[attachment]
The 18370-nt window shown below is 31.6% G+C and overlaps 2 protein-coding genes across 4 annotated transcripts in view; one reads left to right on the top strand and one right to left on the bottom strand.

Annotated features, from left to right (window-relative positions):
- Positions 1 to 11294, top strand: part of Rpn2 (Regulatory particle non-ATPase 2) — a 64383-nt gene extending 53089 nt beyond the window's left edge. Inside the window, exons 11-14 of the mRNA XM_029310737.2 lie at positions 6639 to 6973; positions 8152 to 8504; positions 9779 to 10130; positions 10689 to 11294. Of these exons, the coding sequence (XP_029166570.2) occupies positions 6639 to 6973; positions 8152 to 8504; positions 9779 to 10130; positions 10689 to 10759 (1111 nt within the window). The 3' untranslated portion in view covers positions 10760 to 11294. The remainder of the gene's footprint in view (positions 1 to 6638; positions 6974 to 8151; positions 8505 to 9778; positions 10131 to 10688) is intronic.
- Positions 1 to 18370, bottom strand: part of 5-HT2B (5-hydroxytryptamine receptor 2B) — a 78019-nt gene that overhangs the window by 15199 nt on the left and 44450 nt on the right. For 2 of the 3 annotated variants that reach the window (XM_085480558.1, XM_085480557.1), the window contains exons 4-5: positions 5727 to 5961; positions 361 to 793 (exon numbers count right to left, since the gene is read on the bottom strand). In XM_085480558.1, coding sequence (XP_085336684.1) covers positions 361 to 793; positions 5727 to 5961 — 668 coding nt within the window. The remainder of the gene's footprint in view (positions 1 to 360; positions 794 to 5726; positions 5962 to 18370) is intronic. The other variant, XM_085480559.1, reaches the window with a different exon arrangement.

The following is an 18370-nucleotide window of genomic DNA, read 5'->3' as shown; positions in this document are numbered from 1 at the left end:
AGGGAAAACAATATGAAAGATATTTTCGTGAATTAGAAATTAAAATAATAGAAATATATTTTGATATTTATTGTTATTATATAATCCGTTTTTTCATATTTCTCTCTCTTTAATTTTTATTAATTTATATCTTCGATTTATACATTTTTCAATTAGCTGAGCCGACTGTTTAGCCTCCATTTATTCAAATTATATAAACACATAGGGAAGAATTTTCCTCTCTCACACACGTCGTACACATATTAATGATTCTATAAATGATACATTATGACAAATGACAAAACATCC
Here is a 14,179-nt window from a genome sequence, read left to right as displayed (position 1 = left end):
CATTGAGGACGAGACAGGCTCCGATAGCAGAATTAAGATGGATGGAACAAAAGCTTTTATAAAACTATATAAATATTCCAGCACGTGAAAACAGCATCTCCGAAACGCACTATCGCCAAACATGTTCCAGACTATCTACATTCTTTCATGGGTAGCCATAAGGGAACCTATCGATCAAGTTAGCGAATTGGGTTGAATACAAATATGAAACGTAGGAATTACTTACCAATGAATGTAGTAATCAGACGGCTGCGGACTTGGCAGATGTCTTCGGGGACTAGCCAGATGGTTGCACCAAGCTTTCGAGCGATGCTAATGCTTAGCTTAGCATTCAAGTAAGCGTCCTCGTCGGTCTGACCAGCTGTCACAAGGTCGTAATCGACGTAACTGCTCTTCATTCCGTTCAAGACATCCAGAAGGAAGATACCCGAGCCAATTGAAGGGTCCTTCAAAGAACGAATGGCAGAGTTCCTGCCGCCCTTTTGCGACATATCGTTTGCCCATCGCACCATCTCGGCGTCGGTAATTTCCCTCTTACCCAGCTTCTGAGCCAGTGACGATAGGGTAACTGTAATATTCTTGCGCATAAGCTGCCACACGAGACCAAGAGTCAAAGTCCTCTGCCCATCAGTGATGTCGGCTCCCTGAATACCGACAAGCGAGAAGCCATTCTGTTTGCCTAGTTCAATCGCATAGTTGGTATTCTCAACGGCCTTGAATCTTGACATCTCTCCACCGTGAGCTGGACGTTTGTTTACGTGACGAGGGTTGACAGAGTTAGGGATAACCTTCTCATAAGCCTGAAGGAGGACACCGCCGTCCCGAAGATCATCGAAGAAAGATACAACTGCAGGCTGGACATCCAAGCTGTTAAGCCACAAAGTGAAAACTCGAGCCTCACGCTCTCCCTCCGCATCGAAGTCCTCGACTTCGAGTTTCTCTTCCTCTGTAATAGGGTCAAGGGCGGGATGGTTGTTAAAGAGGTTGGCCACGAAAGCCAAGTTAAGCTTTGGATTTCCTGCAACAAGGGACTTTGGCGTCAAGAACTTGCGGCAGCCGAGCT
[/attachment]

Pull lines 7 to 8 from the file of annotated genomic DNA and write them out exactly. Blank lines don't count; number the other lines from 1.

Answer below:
Here is a 14,179-nt window from a genome sequence, read left to right as displayed (position 1 = left end):
CATTGAGGACGAGACAGGCTCCGATAGCAGAATTAAGATGGATGGAACAAAAGCTTTTATAAAACTATATAAATATTCCAGCACGTGAAAACAGCATCTCCGAAACGCACTATCGCCAAACATGTTCCAGACTATCTACATTCTTTCATGGGTAGCCATAAGGGAACCTATCGATCAAGTTAGCGAATTGGGTTGAATACAAATATGAAACGTAGGAATTACTTACCAATGAATGTAGTAATCAGACGGCTGCGGACTTGGCAGATGTCTTCGGGGACTAGCCAGATGGTTGCACCAAGCTTTCGAGCGATGCTAATGCTTAGCTTAGCATTCAAGTAAGCGTCCTCGTCGGTCTGACCAGCTGTCACAAGGTCGTAATCGACGTAACTGCTCTTCATTCCGTTCAAGACATCCAGAAGGAAGATACCCGAGCCAATTGAAGGGTCCTTCAAAGAACGAATGGCAGAGTTCCTGCCGCCCTTTTGCGACATATCGTTTGCCCATCGCACCATCTCGGCGTCGGTAATTTCCCTCTTACCCAGCTTCTGAGCCAGTGACGATAGGGTAACTGTAATATTCTTGCGCATAAGCTGCCACACGAGACCAAGAGTCAAAGTCCTCTGCCCATCAGTGATGTCGGCTCCCTGAATACCGACAAGCGAGAAGCCATTCTGTTTGCCTAGTTCAATCGCATAGTTGGTATTCTCAACGGCCTTGAATCTTGACATCTCTCCACCGTGAGCTGGACGTTTGTTTACGTGACGAGGGTTGACAGAGTTAGGGATAACCTTCTCATAAGCCTGAAGGAGGACACCGCCGTCCCGAAGATCATCGAAGAAAGATACAACTGCAGGCTGGACATCCAAGCTGTTAAGCCACAAAGTGAAAACTCGAGCCTCACGCTCTCCCTCCGCATCGAAGTCCTCGACTTCGAGTTTCTCTTCCTCTGTAATAGGGTCAAGGGCGGGATGGTTGTTAAAGAGGTTGGCCACGAAAGCCAAGTTAAGCTTTGGATTTCCTGCAACAAGGGACTTTGGCGTCAAGAACTTGCGGCAGCCGAGCT